Hi, all! I’m Monica Shulman and I am a photographer in New York City. I also write Ciao, Chessa! — a lifestyle blog focusing on art, photography and travel. Thank you Adorama for inviting me to share on your blog!
I’m a bit obsessed with creating gallery walls and I’ve decided that I need more walls in my home. The wall above the dresser in my daughter’s room was a sad, empty space that taunted me for months. I thought about leaving it blank but one rainy afternoon, while we were lying on the floor reading some of her favorite books, my girl stopped me and staring at her existing gallery wall she started calling out everything and everyone she saw in the photos. Soon this became one of her favorite activities. She walks around our apartment (especially in the kitchen), points at photos and talks about them and the people in them and I tell her the story of the day the photo was taken. I started thinking about the kind of pictures that I wanted to put up on that little wall and soon the stories started to unfold. I use Instagram (A LOT) to capture the moments of my life and with a toddler running around sometimes the iPhone camera is the only practical way to take pictures because I simply don’t have the time or the hands to use my dslr. And so the idea for my newest gallery wall started to form. I had never printed my Instagram photos before but I knew, after years of working with Adoramapix, that the quality would be amazing and would not disappoint.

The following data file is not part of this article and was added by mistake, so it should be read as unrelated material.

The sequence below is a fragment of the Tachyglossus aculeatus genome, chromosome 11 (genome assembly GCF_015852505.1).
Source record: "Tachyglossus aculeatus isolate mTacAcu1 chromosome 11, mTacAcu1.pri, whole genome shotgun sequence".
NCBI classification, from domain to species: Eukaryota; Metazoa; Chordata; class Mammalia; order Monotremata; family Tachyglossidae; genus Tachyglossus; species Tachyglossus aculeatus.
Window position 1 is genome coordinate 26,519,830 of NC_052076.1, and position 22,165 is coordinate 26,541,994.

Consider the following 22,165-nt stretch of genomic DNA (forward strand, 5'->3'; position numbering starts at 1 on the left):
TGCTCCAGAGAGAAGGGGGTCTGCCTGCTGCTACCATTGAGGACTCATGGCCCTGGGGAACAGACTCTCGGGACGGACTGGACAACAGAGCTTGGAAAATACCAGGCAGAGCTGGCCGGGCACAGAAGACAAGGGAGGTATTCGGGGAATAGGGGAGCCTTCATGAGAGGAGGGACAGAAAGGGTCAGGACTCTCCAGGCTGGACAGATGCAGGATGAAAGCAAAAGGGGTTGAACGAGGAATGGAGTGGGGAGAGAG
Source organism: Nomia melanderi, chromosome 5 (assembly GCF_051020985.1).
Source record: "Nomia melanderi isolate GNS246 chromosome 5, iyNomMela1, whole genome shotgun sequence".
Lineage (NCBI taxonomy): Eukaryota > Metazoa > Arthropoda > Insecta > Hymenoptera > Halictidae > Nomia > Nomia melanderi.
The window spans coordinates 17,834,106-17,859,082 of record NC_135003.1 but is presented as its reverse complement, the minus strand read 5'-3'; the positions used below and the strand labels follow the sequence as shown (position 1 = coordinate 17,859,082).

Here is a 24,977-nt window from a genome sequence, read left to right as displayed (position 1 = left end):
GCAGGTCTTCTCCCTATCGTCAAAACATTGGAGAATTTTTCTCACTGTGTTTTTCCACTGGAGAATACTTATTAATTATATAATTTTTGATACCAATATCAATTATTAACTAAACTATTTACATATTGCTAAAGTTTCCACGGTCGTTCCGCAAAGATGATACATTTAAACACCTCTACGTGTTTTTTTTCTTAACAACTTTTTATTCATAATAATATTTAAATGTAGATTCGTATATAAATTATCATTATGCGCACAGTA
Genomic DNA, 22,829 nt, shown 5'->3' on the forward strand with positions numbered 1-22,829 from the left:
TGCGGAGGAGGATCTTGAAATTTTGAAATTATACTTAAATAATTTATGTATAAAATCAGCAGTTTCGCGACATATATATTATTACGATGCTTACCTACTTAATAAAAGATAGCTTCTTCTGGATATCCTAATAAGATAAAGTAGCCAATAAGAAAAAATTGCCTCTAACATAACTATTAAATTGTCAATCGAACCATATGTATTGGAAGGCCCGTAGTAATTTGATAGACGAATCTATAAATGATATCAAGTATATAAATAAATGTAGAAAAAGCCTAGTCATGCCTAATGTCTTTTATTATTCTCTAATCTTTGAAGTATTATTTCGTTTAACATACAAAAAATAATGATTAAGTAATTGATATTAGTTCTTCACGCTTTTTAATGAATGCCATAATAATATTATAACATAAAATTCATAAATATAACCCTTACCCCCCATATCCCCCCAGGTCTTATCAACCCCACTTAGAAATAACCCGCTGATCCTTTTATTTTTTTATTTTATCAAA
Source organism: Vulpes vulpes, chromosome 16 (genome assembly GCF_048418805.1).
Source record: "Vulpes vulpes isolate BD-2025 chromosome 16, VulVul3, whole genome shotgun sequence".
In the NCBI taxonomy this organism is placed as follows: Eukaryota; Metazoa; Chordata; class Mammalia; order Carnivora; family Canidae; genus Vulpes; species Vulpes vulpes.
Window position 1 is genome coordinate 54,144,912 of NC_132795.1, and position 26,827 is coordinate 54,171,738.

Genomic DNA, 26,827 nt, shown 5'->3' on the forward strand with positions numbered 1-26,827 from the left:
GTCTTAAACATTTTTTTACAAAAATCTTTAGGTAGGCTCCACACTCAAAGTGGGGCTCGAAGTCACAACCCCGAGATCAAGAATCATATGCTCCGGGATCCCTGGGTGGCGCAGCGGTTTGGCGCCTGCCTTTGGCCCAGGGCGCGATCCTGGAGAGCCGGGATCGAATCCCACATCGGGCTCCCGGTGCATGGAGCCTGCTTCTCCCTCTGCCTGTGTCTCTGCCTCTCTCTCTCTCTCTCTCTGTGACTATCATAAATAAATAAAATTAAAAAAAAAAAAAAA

I used my own gallery wall tutorial as a guide:
(1) get all the necessarily materials (I LOVE painter’s tape)
(2) choose the frames and photos
(3) frame your wall using painter’s tape
(4) choose a layout, and finally
(5) hang the frames